I really expected and WANTED to like this book. I agreed with its general message: that younger generations were being disadvantaged in today’s world. With jobs hard to get and housing, both rental and purchased, priced well beyond their means, they faced far greater difficulties than I did at their age.
Jennifer Rayner attributes this to an older more privileged generation (mine) not willing to give up advantages and effectively denying opportunities to a younger generation (hers). And in taking that narrow focus I believe she sets off on the wrong path.
It’s not far into the book that she started to lose my empathy, when I read:
In earlier years, our parents’ generation moved steadily through pay rises and promotions as people filed out of work at 55 and freed up the ranks above them. But having got old themselves, they’re not giving up on those great careers. That leaves me and my peers butting up against a grey ceiling that compresses our potential and frustrates our ambitions. (p35)
And later in the book:
“…wealth is a form of power. If we don’t change tack now, if we allow it to become ever-more concentrated in the hands of the aged, this is going to dramatically redraw Auastralia’s social contract.” (p138)
I, and I’m sure many of my generation would be more than happy to “file out of work at 55” to make way for the next generation. In fact something like that is exactly what my generation were led to believe WOULD happen by the time we reached our mid-50s: that retirement ages would lower and we could look forward to a middle/old age of recreation and ease, not having to work until we dropped dead or became too sick to continue.
But instead the retirement age in Australia has been raised from 65 to 67, because we apparently have an aging population that needs to continue working to support itself for longer.
I’ve just turned 58 and I would have LOVED to be three years into my retirement, but I had no choice, and according to current legislation I’ll be working for another nine years, dependent on the continuing availability of work for people of my age, which is questionable considering the difficulties faced by “seniors” when they need to find a new job.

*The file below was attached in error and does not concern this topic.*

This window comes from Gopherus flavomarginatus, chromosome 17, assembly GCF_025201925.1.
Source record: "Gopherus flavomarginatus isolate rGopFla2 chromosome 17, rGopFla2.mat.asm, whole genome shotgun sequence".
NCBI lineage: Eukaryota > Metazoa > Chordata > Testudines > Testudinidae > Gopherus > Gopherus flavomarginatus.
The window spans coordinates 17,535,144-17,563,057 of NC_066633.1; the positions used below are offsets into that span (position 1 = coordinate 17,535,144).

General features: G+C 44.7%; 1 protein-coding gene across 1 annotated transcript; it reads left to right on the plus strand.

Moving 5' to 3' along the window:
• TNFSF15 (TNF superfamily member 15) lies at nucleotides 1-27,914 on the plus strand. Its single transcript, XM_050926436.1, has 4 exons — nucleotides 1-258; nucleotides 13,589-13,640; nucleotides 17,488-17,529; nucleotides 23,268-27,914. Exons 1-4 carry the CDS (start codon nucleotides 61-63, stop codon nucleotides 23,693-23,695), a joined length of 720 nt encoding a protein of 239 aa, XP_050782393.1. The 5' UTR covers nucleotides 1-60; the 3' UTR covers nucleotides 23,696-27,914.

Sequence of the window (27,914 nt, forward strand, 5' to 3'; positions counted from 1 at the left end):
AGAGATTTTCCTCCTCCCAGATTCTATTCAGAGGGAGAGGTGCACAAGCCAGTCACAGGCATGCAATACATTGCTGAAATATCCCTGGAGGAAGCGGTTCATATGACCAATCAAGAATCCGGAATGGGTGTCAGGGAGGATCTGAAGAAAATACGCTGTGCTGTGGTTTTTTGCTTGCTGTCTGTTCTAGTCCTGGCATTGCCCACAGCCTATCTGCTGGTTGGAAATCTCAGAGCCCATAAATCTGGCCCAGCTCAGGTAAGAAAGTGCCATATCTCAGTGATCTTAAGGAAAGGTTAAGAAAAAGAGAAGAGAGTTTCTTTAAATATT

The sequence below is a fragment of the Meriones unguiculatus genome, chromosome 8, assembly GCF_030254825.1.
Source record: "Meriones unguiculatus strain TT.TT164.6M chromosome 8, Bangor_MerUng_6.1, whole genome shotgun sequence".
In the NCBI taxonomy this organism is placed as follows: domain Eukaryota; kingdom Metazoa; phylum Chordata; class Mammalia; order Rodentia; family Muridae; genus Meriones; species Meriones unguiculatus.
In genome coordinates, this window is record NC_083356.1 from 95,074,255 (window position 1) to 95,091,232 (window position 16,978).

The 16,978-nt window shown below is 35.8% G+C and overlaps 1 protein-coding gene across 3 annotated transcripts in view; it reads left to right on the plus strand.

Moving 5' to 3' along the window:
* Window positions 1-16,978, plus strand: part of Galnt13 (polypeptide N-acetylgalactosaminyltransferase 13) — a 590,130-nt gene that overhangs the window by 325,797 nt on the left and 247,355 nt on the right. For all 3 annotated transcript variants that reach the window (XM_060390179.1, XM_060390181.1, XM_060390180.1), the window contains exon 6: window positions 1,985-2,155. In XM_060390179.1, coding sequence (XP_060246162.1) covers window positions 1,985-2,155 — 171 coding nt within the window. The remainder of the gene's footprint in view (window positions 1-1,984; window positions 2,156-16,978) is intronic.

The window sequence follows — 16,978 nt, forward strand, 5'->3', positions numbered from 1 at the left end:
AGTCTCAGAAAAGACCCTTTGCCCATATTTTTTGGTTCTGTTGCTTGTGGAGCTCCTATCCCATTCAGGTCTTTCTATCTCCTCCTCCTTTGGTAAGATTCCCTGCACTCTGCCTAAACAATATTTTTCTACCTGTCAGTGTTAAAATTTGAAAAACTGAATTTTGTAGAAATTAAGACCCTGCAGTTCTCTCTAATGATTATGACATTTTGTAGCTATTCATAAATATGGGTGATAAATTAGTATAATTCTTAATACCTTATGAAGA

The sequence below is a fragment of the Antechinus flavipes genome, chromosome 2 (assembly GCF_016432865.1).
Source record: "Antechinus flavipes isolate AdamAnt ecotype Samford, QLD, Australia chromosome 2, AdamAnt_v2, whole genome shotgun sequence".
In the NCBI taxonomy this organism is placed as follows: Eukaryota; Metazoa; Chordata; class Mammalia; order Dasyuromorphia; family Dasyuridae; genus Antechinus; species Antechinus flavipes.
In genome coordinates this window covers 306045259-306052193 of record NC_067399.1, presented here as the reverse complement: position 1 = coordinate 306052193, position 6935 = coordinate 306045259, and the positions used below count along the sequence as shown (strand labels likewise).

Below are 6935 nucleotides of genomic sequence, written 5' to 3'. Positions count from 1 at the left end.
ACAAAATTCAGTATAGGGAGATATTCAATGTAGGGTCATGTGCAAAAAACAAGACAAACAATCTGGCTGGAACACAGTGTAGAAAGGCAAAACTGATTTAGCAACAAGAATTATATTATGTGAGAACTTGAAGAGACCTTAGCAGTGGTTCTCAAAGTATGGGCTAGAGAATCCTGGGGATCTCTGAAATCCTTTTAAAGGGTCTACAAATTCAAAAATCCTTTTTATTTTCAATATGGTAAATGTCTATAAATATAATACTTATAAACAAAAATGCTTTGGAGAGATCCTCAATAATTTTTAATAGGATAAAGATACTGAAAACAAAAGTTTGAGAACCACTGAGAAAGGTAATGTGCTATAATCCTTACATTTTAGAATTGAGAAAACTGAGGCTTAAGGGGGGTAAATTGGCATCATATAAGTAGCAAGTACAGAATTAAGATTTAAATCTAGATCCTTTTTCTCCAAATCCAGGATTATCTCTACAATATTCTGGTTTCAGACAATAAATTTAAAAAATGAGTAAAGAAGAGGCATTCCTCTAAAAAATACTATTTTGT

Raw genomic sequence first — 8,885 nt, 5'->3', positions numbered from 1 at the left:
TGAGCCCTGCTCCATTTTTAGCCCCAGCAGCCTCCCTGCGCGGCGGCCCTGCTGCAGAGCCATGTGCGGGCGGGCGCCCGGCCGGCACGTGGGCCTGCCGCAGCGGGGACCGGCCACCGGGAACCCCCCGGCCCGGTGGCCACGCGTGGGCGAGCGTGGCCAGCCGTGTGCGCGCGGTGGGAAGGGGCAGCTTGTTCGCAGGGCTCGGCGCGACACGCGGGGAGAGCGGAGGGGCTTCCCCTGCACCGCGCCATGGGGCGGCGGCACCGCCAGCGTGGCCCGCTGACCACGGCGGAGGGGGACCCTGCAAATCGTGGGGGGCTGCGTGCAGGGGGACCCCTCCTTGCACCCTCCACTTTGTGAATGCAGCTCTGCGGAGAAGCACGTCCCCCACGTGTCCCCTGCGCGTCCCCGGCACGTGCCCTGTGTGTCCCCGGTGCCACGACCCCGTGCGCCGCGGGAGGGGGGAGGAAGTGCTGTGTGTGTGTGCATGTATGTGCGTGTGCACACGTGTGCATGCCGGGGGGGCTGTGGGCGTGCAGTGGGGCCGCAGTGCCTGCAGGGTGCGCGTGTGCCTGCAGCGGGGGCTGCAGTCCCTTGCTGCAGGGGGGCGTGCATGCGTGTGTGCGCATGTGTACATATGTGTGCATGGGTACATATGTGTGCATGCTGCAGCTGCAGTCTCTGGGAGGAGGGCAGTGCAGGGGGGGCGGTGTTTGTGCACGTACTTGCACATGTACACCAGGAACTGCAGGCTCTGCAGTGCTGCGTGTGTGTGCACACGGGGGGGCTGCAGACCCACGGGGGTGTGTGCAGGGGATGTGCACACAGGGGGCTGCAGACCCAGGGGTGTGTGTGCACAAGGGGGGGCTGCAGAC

As for the idea of wealth/power becoming “ever-more concentrated in the hands of the aged”, I have to say I know few “aged” people who have any degree of wealth that could give them “power”. But maybe I move in totally different circles to Rayner.
Most of those I know merely have sufficient to keep themselves living non-lavish lifestyles, with food and housing but little room for luxuries. And I can only wonder about my own future. There’s no accumulated wealth for me to fall back on in 9 years when I’m able to retire.
The things I DO have (eg. a basic but comfortable house, furniture and a car) were accumulated and obtained over many years, and in my younger days required restraint and discipline: no phone, no TV, no credit card for the first couple of years, making do with hand-me-down furniture, then moving away from the city where houses were unaffordable to a country town where property was (and is) a fraction of the cost.
I could go on…
The blurb of Rayner’s book states that hers is “the first generation since the Great Depression to be worse off than their parents”.
If that IS true – how significant is it?
Let’s look at how many generations there have been during that period.
In my own family there would be:
1) my grandparents’ who grew up during the Depression.
2) My parents’, who grew up during WW2
3) my own, the one apparently disadvantaging the next, and
4) my daughters’, the generation Rayner is writing about who are being disadvantaged.
So in all, by my assessment, there have only been two generations that have been better off than their predecessors according to the claims of Rayner’s book.
One of those could hardly have been worse off than their Depression era parents, and the next (mine) could hardly have been worse off than my parents’ generation, emerging from six years of a devastating World War. Clearly there isn’t a long standing tradition of constant economic improvement from one generation to the next.
So pushing aside the weak argument of an historical precedent of ongoing betterment from generation to generation; what would it be that gives rise to the idea that we SHOULD always be better off than our parents?
I suspect it’s related to the belief that economies SHOULD continually grow.
Clearly (though many deny it), within a finite world there’s a limit to possible growth and continual increase can’t be sustained; but how soon can we expect that the limit to viable growth be reached?
Maybe it can’t go on beyond a generation or two and is already approaching its limit?
Possibly the present day difficulties have nothing to do with generational inequity but a lot to do with misplaced expectations and Ponzi scheme economics.
There is so much more in this book to address (I’ve only touched the surface), so maybe I’ll add another post or two later to deal with some of the other issues.